Meanwhile, Army forces took strategic positions around the capital, occupying key intersections. Additionally, all unauthorized military movements were banned, and all soldiers were ordered to report to their duty stations. Military forces wore yellow ribbons, both on their uniforms and weapons, to identify themselves and communicate loyalty to the King. The CDRM has since revised its English name to avoid the appearance that the coup was sanctioned by the King. It is now known as the Council for Democratic Reform (CDR).
While reactions in Bangkok generally supported the results of the coup if not the methods, no one knows the reaction of people outside of Bangkok due to the tight media restrictions, although it is generally accepted that people in rural areas oppose the coup. In order to suppress any opposition, a complete ban on political activities and political gatherings of more than 5 people has been ordered, under penalty of up to 6 months in prison. . Several protestors were arrested. In addition the media has been banned from expressing any opinion that is contrary to, or critical of the new junta, shut down hundreds of community radio stations, and shut down at least one website. Although the public may appear to be unaffected by this reform, the fact that the change is constitutional, not physical does not make it any less deplorable.
A coup of any sort is essentially against the law. The junta had no real authority to launch a coup. The junta themselves have expressed an understanding of the fact that their movement has broken the law. During an interview with the UK newspaper: ‘The Times’ â Major General Thawup Netnyam said: “[the coup] is against the law…But sometimes, to break the deadlock, someone has to do something.”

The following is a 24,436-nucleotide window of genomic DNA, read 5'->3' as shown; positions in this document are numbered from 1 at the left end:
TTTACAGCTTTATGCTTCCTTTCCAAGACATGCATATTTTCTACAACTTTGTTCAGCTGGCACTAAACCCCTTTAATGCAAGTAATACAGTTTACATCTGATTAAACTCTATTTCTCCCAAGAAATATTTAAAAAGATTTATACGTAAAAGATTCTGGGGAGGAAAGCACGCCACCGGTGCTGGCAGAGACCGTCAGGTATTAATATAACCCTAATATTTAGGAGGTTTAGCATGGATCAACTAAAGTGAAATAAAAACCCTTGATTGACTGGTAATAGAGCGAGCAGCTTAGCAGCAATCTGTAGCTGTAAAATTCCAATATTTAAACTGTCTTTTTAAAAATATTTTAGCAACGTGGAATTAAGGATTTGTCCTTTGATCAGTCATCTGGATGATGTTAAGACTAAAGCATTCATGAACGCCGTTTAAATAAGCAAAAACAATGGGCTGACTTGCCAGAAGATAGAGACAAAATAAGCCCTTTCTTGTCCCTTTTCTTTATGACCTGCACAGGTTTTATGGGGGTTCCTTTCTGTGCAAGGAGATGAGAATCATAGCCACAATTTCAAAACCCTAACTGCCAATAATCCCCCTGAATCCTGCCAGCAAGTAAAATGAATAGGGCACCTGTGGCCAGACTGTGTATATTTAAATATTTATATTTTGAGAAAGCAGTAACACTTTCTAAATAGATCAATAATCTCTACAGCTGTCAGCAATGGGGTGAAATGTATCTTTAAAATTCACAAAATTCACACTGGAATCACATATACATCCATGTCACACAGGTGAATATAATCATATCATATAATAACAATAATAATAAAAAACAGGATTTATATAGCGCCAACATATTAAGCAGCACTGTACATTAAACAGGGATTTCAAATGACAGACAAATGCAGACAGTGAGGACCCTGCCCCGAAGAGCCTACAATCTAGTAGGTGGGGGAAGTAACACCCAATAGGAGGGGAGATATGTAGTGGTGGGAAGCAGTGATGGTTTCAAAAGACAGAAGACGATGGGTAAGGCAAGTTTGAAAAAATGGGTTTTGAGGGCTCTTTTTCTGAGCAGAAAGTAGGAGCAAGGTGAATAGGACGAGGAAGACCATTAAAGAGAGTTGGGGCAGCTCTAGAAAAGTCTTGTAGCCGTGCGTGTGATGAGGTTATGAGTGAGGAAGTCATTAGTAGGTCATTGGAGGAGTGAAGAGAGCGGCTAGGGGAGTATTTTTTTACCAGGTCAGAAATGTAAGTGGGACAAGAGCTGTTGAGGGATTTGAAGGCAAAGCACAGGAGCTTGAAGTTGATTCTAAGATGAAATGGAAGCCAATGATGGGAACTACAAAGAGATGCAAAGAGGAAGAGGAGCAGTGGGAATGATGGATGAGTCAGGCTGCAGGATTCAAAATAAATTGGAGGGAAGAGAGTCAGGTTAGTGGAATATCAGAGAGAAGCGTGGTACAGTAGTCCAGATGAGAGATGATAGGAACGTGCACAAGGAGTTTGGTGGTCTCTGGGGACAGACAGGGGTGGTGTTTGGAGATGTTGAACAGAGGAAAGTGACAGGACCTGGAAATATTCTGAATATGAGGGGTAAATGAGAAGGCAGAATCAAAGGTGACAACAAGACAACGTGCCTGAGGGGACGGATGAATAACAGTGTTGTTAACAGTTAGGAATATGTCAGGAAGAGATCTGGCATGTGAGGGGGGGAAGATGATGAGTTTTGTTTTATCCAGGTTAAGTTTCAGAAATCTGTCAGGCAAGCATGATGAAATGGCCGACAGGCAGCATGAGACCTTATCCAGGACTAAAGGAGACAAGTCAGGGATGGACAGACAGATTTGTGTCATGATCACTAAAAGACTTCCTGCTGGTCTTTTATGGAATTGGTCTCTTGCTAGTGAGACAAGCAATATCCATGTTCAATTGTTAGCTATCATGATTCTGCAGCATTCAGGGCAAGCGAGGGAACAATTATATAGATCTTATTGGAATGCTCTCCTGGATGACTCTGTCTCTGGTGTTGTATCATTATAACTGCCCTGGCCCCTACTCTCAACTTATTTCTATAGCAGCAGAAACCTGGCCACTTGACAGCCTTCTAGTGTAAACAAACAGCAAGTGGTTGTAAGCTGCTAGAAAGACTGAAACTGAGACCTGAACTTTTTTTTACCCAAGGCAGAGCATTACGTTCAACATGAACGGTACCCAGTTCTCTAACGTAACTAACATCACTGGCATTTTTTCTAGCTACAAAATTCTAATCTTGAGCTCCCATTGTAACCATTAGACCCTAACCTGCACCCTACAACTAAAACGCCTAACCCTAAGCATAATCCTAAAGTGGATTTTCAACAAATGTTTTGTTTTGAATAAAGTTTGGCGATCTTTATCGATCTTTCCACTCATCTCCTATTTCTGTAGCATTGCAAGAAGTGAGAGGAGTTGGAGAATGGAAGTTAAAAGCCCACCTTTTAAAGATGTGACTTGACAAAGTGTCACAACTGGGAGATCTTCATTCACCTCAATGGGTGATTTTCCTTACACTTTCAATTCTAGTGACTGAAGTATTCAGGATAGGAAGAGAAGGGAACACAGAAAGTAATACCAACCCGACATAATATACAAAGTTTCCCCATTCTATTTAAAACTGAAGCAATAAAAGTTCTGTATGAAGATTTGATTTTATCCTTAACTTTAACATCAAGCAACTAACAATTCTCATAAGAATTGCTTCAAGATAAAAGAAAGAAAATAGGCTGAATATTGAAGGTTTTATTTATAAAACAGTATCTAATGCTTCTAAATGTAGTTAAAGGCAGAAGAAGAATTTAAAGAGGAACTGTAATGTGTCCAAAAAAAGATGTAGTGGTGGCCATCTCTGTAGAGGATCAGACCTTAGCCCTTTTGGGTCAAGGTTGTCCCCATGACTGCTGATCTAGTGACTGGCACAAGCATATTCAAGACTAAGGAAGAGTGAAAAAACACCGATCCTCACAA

Even though the junta themselves have questioned the legality of the coup, they have addressed this by granting the leaders a blanket amnesty in the interim constitution. This is something which the UN have recently made clear is against international law. .
The junta have also appointed their own appointees to advisory panels, who have only been informed of the decision when they have seen it announced on their TV screens. Not only are the junta appointing who they like to advisory panels, but yet again, breaking the 1997 constitution by appointing constitutional court judges themselves. In no way is the public allowed to have a say.
The EU, the USA, and many other nations initially condemned the coup as unnecessary and contrary to democracy, but have resisted calling for the immediate restoration of the elected government. Human Rights groups (see AHRC) also expressed concerns regarding the right to free speech, and the right to protest and engage in political activities, all of which were curtailed by the military coup leaders.
A new Prime Minister was sworn in on 1 October 2006, and Thailand’s king swore in a post-coup cabinet, chosen by new Prime Minister Gen Surayud Chulanont on 9 October 2006.